Yesterday evening many eyes were set on the sky where you could see an unusually large and shiny Moon. The movement of this celestial body is predictable so the event of a Moon in perigee was announced earlier this week. Most people seized the opportunity to direct their attention and cameras towards the sky in search of unique shots that are rarely observed. Many of these pictures were published in various media earlier today. However, the Blue World Institute researchers grasped the opportunity for very particular field work, where the extremely shiny Moon would be a reason to look in a direction opposite to where others are looking.

The Blue World Institute has been conducting research of the bottlenose dolphin population in the wider area of Vis archipelago for a number of years. Using a boat, the researchers actively search for dolphins on the sea surface. When they come across a group of bottlenose dolphins, they take photographs of their dorsal fins. These images allow us to discern between individual dolphins. The method is called photo-identification and is based on using natural markings on the body and fins of a dolphin to distinguish between individuals. In normal circumstances the research is conducted during the day because it is very difficult to find agroup in low light conditions, and even harder to take photographs of sufficient quality to be used in photo-identification. However, the natural phenomenon we witnessed yesterday gave us the opportunity to set off to sea in the evening, and to use the bright moonlight and the unusually favourable weather conditions to find a group of dolphins, follow them and observe their behaviour. We took unique photos of a group of approximately dozen animals which were swimming slowly and resting near Cape Gatula on Biševo Island (Adriatic Sea, Croatia), lit up by the Supermoon.

Despite the low visibility, we were able to find a group quickly and enjoy the sight of the Moon as well as the presence of familiar dolphins. We were moving slowly beside females Coco and Leontina who were with their year old calves. Young dolphins are strongly attached to their mother, especially in their first year, so it was only expected that these females will have a faithful following. We recognised Diomed, a young dolphin that has recently left his mother Dee Dee and become independent. A male dolphin we often see around Vis Island named Vili was also in the group. The sight of dolphins breaching the surface glittering under the moonlight is truly mesmerizing!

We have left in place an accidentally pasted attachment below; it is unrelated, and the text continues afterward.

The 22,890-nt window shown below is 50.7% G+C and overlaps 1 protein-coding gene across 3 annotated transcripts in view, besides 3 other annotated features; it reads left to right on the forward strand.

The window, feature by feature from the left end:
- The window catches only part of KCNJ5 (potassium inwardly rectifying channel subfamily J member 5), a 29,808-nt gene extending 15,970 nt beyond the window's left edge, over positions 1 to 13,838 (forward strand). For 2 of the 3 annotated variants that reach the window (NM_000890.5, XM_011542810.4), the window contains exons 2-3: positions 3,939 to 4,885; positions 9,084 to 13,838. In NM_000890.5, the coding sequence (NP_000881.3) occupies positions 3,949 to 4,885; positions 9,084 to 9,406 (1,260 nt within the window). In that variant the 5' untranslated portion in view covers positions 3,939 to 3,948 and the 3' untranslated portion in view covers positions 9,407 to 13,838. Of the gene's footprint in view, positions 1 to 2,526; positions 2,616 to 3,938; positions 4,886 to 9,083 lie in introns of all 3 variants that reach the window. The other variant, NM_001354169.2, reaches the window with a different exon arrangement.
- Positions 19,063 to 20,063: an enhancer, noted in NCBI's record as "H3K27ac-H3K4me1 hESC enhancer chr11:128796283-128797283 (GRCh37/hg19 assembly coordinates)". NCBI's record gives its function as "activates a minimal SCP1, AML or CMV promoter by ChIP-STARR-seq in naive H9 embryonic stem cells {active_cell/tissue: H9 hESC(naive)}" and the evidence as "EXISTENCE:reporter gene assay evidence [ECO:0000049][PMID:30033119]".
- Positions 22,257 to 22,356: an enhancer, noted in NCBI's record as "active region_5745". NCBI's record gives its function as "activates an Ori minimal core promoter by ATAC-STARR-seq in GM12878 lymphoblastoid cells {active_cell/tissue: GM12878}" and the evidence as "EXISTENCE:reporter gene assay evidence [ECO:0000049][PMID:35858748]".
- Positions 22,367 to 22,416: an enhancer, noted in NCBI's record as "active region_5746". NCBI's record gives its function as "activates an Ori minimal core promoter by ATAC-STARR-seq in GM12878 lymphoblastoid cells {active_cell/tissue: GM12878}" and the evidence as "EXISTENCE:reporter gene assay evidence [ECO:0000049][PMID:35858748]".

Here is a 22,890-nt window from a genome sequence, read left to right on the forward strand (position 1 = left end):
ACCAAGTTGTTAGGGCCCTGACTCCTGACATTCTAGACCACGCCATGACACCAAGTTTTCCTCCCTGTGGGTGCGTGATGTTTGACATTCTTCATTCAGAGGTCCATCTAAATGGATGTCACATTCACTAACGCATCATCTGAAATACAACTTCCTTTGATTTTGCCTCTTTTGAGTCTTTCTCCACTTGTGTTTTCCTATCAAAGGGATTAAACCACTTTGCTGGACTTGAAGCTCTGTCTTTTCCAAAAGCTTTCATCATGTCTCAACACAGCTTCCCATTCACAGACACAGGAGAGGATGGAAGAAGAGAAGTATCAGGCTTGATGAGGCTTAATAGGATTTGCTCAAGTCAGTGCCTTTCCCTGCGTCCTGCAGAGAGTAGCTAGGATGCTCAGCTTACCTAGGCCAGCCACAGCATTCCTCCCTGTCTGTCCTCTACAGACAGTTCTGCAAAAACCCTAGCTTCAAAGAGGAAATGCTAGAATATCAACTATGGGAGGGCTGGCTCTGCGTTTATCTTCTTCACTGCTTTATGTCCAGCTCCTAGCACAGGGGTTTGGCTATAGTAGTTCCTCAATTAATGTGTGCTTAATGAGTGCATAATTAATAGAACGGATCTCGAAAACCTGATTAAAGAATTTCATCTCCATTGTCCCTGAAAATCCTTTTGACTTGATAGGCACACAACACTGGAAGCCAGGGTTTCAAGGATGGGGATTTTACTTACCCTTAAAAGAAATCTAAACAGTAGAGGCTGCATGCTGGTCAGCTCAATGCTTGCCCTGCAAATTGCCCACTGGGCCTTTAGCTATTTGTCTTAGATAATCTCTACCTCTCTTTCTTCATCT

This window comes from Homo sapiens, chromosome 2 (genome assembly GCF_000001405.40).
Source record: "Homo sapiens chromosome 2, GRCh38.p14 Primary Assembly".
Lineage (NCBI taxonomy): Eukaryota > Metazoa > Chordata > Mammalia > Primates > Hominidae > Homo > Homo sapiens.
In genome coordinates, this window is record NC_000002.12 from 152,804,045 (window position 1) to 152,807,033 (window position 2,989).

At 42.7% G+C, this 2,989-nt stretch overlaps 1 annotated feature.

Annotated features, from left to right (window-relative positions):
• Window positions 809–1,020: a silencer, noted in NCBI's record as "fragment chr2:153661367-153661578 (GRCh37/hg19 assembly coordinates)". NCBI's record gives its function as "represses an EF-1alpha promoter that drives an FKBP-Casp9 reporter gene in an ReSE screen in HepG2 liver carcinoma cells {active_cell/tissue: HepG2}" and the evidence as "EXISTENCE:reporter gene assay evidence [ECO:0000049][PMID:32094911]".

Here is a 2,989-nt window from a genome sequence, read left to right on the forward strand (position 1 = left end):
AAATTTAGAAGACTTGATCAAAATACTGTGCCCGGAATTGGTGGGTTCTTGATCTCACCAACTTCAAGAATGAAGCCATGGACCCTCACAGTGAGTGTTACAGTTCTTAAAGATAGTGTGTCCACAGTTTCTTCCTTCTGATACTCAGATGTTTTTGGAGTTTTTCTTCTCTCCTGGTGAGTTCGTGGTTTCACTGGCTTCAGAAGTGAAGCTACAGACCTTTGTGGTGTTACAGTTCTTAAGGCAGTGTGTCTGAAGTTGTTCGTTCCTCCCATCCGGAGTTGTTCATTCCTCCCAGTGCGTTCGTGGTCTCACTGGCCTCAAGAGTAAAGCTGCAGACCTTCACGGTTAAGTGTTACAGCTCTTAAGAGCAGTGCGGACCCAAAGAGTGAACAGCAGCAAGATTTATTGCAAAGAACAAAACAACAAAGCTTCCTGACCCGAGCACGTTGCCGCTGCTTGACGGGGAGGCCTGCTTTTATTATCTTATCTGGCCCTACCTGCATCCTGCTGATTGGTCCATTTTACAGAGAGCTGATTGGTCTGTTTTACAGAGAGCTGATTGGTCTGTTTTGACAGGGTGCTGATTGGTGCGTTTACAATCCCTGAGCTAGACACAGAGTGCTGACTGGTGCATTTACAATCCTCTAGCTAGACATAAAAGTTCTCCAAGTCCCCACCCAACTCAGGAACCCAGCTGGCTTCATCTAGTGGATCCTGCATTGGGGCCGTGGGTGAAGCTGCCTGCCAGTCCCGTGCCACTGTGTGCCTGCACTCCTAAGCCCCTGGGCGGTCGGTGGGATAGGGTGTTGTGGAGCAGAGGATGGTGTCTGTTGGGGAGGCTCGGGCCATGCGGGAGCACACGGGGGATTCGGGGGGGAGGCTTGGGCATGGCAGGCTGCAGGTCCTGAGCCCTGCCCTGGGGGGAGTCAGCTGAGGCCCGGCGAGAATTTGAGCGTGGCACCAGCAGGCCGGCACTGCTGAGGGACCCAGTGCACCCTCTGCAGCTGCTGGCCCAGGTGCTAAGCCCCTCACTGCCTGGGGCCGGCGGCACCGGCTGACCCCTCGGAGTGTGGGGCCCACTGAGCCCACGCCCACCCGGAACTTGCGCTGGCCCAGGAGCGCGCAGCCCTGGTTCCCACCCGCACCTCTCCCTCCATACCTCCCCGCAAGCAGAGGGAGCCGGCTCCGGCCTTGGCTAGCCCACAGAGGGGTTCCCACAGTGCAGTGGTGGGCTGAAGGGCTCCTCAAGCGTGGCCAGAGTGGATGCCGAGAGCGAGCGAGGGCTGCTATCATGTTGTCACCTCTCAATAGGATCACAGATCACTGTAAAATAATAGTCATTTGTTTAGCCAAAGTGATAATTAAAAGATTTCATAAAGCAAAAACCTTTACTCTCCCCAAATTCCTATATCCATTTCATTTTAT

These photographs are not only valuable because of the unique shots, but also because they will add to the entirety of data we obtained over the years and that we regularly use to better understand the resident population of dolphins in the Central Adriatic. We are unable to follow bottlenose dolphins during night as part of our regular research which is why the appearance of a large Moon has allowed us to obtain rarely available data about the behaviour of the group at night.

All of these animals are part of a population that inhabits the Vis archipelago. As part of our research in the Central Adriatic, we have collected images of almost 700 individual bottlenose dolphins. The Blue World Institute has been continuously conducting monitoring and research of bottlenose dolphins through our branch on Vis since 2007. This year research is funded through grant from the Croatian Environmental Protection and Energy Efficiency Fund. The research is aimed at getting an insight into the number of animals, their age and group composition, social interactions and the status of the population as a whole. Our goal is to use the activities of Blue World Institute to add to the efforts of protecting these animals and their environment so that images like the ones we shared can be taken again when another natural phenomenon appears in the night sky.

Additional information about our work can be found on our Web and Facebook pages.

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The Blue World Institute of Marine Research and Conservation

Kaštel 24, 51551 Veli Lošinj, Croatia

T: +385 51 604666 F: +385 51 604668j



The Blue World Institute of Marine Research and Conservation is Croatian NGO with seat on Lošinj Island. Although our seat is in small village of Veli Lošinj, our work and interest covers the entire Adriatic Sea. In our work we strive for excellence in research, conservation and education. Our primary interest is the sea and marine biodiversity, but our activities also aim at rising the public awareness on marine conservation issues and sustainable development.